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The AAPG/Datapages Combined Publications Database

AAPG Bulletin


Volume: 63 (1979)

Issue: 3. (March)

First Page: 528

Last Page: 529

Title: Description and Sedimentology of Submarine-Fan Gas Reservoir in Woodbine-Eagle Ford Interval (Upper Cretaceous), Sugar Creek Field, Tyler County, Texas: ABSTRACT

Author(s): Charles T. Siemers

Article Type: Meeting abstract


Abundant gas and some condensate are being produced from fractured sandstones of the Upper Cretaceous Woodbine-Eagle Ford interval at depths of 10,800 to 11,350 ft (3,240 to 3,405 m) in the Sugar Creek field area of Tyler County, Texas. The reservoir sandstone units are complex, single to multiple bodies 15 to 40 ft (4.5 to 12 m) thick and less than a few thousand feet wide within a mud-dominated clastic wedge. The wedge thickens from about 50 ft (15 m) near the Lower Cretaceous shelf edge to more than 1,500 ft (450 m) within 15 mi (24 km) downdip to the south. Subsurface correlation and mapping of the discontinuous, lenticular sandstone bodies indicate that they are best delineated as a series of coalescing, dip-oriented lobes. Deposition appears most likely to have been as prograding submarine-fan lobes, with sediment being channeled from updip delta and nearshore deposits across a narrow shelf and through shelf-edge breaks and then dumped downslope.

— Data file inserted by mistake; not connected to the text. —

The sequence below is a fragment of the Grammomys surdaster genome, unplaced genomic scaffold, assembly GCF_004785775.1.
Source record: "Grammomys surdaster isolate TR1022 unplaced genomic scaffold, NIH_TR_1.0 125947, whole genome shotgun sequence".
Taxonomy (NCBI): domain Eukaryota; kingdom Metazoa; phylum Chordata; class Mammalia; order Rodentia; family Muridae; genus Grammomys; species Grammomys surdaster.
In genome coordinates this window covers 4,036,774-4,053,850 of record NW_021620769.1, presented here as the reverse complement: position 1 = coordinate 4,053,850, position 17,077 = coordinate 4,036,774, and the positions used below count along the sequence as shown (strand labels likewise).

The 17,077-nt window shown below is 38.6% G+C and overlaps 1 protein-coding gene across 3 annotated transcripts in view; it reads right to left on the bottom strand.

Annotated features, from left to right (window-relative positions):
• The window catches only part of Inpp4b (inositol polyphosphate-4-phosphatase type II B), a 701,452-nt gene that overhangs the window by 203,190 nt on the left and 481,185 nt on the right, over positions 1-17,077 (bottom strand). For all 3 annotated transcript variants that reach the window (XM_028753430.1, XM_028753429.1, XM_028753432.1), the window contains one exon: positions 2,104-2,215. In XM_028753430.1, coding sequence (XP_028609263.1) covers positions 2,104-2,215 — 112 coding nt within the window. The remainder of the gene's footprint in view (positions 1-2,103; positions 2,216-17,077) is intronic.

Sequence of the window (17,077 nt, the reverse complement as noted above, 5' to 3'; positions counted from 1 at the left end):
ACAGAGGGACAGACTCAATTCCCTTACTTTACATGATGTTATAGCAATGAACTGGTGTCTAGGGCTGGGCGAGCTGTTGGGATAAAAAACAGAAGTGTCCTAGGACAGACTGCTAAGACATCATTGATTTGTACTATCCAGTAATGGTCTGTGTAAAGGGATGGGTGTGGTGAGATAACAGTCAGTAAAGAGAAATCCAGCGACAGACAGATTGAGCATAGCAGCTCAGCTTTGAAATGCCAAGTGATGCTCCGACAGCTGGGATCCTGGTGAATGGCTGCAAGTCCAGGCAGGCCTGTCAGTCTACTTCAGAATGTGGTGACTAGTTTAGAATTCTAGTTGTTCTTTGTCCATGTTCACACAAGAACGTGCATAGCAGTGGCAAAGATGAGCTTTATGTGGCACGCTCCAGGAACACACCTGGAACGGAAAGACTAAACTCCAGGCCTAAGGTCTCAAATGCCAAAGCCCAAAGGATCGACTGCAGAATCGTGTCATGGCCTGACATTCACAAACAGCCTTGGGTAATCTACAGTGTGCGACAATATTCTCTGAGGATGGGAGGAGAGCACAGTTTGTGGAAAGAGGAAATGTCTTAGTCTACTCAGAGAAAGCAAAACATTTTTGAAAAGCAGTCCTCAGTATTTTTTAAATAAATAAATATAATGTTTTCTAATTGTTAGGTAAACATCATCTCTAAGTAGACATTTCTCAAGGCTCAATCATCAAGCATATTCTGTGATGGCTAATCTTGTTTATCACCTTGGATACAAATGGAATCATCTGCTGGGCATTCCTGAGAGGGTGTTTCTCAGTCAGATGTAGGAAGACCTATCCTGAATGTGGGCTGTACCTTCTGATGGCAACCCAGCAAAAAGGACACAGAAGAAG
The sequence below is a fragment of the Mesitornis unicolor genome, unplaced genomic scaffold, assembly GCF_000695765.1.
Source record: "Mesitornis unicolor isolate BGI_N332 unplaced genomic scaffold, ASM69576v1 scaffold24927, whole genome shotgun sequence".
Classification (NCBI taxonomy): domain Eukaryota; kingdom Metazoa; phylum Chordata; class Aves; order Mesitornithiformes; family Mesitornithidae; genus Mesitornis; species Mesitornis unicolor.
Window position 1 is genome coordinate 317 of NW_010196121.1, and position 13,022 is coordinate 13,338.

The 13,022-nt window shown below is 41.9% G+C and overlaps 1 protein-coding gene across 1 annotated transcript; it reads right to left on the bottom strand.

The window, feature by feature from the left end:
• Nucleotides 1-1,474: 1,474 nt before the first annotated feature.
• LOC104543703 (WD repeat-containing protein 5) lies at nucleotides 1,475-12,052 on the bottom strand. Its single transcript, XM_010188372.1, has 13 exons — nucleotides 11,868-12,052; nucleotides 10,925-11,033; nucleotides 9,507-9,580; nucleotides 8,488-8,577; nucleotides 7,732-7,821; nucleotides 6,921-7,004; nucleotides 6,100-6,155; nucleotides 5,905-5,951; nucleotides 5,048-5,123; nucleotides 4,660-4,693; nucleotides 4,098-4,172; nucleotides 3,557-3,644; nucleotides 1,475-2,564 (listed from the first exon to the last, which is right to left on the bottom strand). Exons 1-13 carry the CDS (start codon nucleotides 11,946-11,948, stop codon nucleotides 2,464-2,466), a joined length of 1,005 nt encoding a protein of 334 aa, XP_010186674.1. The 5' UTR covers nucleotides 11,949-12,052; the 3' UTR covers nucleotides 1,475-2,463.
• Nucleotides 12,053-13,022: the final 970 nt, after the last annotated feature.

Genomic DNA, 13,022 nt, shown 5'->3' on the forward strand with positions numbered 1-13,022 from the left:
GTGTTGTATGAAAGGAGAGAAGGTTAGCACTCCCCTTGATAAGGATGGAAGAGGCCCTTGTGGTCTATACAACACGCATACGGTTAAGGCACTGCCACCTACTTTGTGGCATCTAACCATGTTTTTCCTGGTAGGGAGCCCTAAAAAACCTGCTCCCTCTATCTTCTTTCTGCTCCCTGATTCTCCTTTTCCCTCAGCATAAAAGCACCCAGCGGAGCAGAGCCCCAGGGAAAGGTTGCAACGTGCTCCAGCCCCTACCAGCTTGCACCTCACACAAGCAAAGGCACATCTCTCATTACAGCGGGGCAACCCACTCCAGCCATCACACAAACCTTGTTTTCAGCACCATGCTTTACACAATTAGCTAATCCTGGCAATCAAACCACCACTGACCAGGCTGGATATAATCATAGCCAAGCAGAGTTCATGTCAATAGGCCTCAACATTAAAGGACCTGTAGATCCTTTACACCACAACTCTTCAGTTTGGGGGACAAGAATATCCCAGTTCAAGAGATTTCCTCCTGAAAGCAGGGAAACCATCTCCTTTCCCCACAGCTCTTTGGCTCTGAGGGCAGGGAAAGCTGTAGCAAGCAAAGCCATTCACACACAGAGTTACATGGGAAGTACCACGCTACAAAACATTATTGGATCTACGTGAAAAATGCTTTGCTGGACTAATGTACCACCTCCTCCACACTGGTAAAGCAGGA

Within the major sandstone units, individual beds commonly are 1 to 3 ft (0.3 to 1 m) thick and display sharp contacts with interbedded, thin (1 to 2 in.; 2.5 to 5 cm) shale layers. As viewed in polished core slabs, the sandstones are mostly massive; however, radiography reveals abundant lamination and cross-stratification and some ripple-bedding and soft-sediment-deformation structures. A detailed analysis of sedimentary features and sandstone fabric suggests periodic rapid

End_Page 528------------------------------

deposition of sand by low-concentration to high-concentration, submarine density currents and associated tractive currents.

The fine to very fine-grained sandstones are well-cemented quartz arenites with porosities commonly 10 to 15% and permeabilities commonly around 0.1 to 1.0 md. Abundant fractures in the brittle sandstone provide the necessary reservoir permeability to allow commercial gas production.

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Copyright 1997 American Association of Petroleum Geologists